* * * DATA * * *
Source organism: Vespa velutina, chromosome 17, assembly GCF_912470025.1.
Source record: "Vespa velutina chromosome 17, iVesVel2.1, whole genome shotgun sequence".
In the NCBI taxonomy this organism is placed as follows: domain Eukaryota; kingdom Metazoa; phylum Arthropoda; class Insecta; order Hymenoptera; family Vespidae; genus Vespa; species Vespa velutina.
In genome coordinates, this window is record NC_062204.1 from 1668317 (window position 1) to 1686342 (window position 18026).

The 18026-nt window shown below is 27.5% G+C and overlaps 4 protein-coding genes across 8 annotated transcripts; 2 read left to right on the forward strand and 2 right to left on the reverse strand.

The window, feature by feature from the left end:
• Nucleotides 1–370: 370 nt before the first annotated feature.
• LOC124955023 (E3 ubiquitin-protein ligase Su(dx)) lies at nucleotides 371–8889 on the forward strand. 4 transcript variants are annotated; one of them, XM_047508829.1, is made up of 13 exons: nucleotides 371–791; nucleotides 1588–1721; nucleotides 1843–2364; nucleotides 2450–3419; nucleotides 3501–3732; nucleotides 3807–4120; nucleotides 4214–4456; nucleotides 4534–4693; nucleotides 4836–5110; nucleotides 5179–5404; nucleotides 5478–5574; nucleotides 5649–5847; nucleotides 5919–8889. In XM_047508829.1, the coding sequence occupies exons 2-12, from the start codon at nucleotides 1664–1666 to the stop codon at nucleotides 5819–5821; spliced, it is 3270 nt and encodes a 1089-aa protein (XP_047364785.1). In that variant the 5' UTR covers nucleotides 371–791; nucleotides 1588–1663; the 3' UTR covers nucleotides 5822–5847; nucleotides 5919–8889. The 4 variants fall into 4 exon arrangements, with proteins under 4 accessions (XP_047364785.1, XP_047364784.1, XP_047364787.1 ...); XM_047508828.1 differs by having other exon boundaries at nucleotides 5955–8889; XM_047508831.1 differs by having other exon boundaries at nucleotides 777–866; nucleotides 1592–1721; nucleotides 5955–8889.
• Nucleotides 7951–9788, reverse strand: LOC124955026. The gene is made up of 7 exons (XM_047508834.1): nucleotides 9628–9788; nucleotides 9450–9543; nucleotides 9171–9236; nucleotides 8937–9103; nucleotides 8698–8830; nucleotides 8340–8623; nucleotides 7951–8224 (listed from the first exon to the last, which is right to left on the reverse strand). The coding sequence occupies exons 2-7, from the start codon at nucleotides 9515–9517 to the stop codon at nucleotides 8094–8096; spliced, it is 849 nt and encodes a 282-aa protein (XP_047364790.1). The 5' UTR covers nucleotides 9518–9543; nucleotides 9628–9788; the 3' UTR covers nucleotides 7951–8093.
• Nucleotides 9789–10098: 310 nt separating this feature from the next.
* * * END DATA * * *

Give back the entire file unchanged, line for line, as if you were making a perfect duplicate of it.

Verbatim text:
Source organism: Vespa velutina, chromosome 17, assembly GCF_912470025.1.
Source record: "Vespa velutina chromosome 17, iVesVel2.1, whole genome shotgun sequence".
In the NCBI taxonomy this organism is placed as follows: domain Eukaryota; kingdom Metazoa; phylum Arthropoda; class Insecta; order Hymenoptera; family Vespidae; genus Vespa; species Vespa velutina.
In genome coordinates, this window is record NC_062204.1 from 1668317 (window position 1) to 1686342 (window position 18026).

The 18026-nt window shown below is 27.5% G+C and overlaps 4 protein-coding genes across 8 annotated transcripts; 2 read left to right on the forward strand and 2 right to left on the reverse strand.

The window, feature by feature from the left end:
• Nucleotides 1–370: 370 nt before the first annotated feature.
• LOC124955023 (E3 ubiquitin-protein ligase Su(dx)) lies at nucleotides 371–8889 on the forward strand. 4 transcript variants are annotated; one of them, XM_047508829.1, is made up of 13 exons: nucleotides 371–791; nucleotides 1588–1721; nucleotides 1843–2364; nucleotides 2450–3419; nucleotides 3501–3732; nucleotides 3807–4120; nucleotides 4214–4456; nucleotides 4534–4693; nucleotides 4836–5110; nucleotides 5179–5404; nucleotides 5478–5574; nucleotides 5649–5847; nucleotides 5919–8889. In XM_047508829.1, the coding sequence occupies exons 2-12, from the start codon at nucleotides 1664–1666 to the stop codon at nucleotides 5819–5821; spliced, it is 3270 nt and encodes a 1089-aa protein (XP_047364785.1). In that variant the 5' UTR covers nucleotides 371–791; nucleotides 1588–1663; the 3' UTR covers nucleotides 5822–5847; nucleotides 5919–8889. The 4 variants fall into 4 exon arrangements, with proteins under 4 accessions (XP_047364785.1, XP_047364784.1, XP_047364787.1 ...); XM_047508828.1 differs by having other exon boundaries at nucleotides 5955–8889; XM_047508831.1 differs by having other exon boundaries at nucleotides 777–866; nucleotides 1592–1721; nucleotides 5955–8889.
• Nucleotides 7951–9788, reverse strand: LOC124955026. The gene is made up of 7 exons (XM_047508834.1): nucleotides 9628–9788; nucleotides 9450–9543; nucleotides 9171–9236; nucleotides 8937–9103; nucleotides 8698–8830; nucleotides 8340–8623; nucleotides 7951–8224 (listed from the first exon to the last, which is right to left on the reverse strand). The coding sequence occupies exons 2-7, from the start codon at nucleotides 9515–9517 to the stop codon at nucleotides 8094–8096; spliced, it is 849 nt and encodes a 282-aa protein (XP_047364790.1). The 5' UTR covers nucleotides 9518–9543; nucleotides 9628–9788; the 3' UTR covers nucleotides 7951–8093.
• Nucleotides 9789–10098: 310 nt separating this feature from the next.